D’Amico defeats Biela in 15th District
by KEVIN GROSS
Democratic incumbent John D’Amico was re-elected to his eighth term in the 15th Illinois House District, defeating Republican challenger Amanda Biela in the Nov. 6 election.
D’Amico received 21,243 votes, or 61.3 percent of the total votes cast in the city and the suburbs, and Biela received 13,395 votes, or 38.7 percent of the total votes cast, according to election results from the Chicago Board of Election Commissioners and the Cook County Clerk’s Office.
"We ran a good, inclusive, positive campaign. The voters liked our message," D’Amico said. "I did not take a day off knocking on doors, and I want to thank voters and constituents who opened their doors and had conversations with me on their doorsteps."
"It was a hard night to be a Republican, all around," Biela said, referring to the election of Democrat governor J.B. Pritzker and Democrat gains of several House seats in the state. "But we’re pleased in how we did in the city, we increased the Chicago (Republican) vote by about 6 percent, which is not insignificant. I personally don’t have regrets as to how we ran our campaign."
Leading up to the election, D’Amico said he was confident that voters would look at his record as a legislator, which includes drafting the graduated driver’s license model now used nationwide, as well as his advocacy for social issues and public amenities.
"We’re always trying to improve our schools, parks and libraries," he said. "That goes hand in hand with making our neighborhoods more desirable. I’d always vote for things like that to help our district."
D’Amico also said that his opponent was unrealistic with her campaign proposals.
"Her talking points sound good, but when you financially try to implement them I must ask, where are you going to make cuts?" D’Amico said. "When she was hammering me about my vote on the (income) tax increase, the reason I voted was that Rauner drove us so far into the ground that we couldn’t let our schools or our mental health institutions close. That was literally on the table (to be cut)."
Biela, an Edgebrook resident and former CPS teacher, ran a fiscally centered campaign around limiting property and income taxes and shrinking municipal government. She opposed "machine" politics and expressed concerns about the direction that Illinois is headed.
"With a now larger (state) Democrat majority, I don’t feel a lot of people on the left tackling fiscal issues in any way that creates real reform. I don’t think a progressive (income) tax would help, you’ll see more people check out of Illinois," she said. "I don’t know how 4 years of Pritzker will go."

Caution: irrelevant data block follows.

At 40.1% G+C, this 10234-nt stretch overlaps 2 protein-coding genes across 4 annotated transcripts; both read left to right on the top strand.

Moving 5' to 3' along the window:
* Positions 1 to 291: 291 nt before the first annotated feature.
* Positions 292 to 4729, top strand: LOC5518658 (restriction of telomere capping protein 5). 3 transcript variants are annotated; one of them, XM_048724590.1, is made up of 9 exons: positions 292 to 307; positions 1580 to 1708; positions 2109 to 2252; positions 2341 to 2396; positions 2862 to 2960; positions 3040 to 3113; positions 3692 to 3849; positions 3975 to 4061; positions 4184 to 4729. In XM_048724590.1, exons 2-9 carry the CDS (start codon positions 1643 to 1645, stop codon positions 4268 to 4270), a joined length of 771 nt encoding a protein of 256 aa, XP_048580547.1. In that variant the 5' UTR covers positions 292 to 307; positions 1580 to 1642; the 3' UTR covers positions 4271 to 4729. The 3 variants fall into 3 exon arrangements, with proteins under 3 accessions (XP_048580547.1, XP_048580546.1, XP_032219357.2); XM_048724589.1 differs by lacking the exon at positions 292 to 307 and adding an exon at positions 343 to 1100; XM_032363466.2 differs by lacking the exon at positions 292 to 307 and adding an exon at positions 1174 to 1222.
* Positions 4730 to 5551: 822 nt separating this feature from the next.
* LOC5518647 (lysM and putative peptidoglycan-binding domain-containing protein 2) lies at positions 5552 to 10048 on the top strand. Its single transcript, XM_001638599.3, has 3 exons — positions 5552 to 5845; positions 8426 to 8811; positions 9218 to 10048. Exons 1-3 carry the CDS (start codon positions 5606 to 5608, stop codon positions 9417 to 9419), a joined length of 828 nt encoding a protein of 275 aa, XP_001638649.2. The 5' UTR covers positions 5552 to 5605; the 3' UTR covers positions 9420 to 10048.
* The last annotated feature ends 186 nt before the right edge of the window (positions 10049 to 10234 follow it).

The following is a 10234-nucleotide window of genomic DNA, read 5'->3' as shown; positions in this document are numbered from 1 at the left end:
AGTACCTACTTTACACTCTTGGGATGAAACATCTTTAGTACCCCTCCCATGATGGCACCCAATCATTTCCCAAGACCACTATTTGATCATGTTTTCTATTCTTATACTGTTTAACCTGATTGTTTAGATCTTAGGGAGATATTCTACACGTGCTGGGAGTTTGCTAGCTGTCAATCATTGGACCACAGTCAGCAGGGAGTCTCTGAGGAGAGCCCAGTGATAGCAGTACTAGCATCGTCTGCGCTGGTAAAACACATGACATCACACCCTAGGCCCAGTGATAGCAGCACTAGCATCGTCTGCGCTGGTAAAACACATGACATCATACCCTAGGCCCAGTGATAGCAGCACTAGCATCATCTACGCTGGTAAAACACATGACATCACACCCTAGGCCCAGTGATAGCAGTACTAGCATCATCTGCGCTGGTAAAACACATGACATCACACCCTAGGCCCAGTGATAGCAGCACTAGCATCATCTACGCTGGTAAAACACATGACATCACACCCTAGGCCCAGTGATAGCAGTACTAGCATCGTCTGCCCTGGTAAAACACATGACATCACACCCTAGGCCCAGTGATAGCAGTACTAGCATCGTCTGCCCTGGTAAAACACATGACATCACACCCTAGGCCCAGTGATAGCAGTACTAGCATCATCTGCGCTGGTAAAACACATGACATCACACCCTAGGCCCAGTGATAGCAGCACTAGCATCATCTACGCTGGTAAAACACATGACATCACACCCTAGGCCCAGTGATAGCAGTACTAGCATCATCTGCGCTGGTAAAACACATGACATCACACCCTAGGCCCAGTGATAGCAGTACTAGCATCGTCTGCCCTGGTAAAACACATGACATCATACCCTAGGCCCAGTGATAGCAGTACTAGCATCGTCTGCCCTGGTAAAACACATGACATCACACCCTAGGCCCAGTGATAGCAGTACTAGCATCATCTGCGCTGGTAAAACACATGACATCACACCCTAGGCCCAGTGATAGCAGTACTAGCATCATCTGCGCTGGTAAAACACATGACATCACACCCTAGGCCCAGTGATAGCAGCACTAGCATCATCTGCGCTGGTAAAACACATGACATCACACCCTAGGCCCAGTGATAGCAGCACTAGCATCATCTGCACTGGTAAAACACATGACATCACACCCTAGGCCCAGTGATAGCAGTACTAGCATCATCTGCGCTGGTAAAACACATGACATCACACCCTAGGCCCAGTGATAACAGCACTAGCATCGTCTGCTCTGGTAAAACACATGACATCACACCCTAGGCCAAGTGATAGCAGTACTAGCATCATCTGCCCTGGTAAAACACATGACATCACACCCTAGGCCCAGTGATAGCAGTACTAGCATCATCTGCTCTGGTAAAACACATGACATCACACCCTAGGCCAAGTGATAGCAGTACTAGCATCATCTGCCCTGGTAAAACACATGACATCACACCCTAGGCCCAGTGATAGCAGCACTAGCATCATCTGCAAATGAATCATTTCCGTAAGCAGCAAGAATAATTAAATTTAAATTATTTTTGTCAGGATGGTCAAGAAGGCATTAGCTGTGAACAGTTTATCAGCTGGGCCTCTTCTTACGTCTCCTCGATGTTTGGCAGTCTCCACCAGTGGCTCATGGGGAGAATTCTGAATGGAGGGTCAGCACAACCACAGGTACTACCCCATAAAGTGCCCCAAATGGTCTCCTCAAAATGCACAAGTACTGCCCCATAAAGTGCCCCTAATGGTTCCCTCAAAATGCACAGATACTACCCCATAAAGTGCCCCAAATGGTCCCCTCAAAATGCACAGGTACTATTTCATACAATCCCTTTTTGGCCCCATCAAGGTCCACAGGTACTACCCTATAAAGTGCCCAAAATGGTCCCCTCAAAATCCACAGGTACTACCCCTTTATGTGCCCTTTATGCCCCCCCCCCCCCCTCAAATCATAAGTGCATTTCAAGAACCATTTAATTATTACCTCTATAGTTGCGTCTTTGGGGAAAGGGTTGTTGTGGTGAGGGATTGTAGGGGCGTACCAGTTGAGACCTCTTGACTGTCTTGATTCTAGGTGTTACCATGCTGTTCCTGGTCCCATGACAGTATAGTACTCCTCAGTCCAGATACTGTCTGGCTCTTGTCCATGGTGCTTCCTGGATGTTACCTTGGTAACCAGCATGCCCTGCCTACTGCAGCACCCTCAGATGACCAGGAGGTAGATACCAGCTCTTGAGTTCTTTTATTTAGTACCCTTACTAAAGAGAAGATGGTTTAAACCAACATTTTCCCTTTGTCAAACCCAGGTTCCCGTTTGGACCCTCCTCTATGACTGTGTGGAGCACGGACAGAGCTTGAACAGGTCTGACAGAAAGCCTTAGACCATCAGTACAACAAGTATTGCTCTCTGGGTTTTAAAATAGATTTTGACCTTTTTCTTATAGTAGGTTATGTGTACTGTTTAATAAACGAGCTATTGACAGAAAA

D’Amico, who is also a Chicago Department of Water Management foreman and the nephew of Alderman Margaret Laurino (39th), said that he was excited about the election results and what Democrat legislators could accomplish in the upcoming years.
"I’m very optimistic with what can happen in Springfield in the near future," he said. "We’ll have a governor that will listen and work with us. The biggest thing as an official is that you have to be able to listen."
This election was the fourth time that D’Amico faced an opponent in the general election in his 14-year career. In 2016, 2014 and his initial election year in 2004 he received more than 60 percent of votes against his Republican opponents.
Despite the election loss, Biela expressed optimism that the race signified increased competitiveness in future Northwest Side races.
"Many of the last cycles he (D’Amico) was not opposed. I think at least having a contested race changes expectations and gets people more excited. I encountered voters who said, ‘I’m voting straight Democratic except for you,’ and I think there are a lot of people who are willing to be independent on local issues," Biela said. "As ‘the Machine’ dies out there could be new openings for people, regardless of party."
D’Amico scoffed at the notion of Republican competitiveness.
"Right now Republicans can’t even hold their suburban seats. They (Republicans) have vilified Mike Madigan for the last 5 years. And guess what, he got stronger," he said. "We take every election serious and work extremely hard to get the numbers (we) want."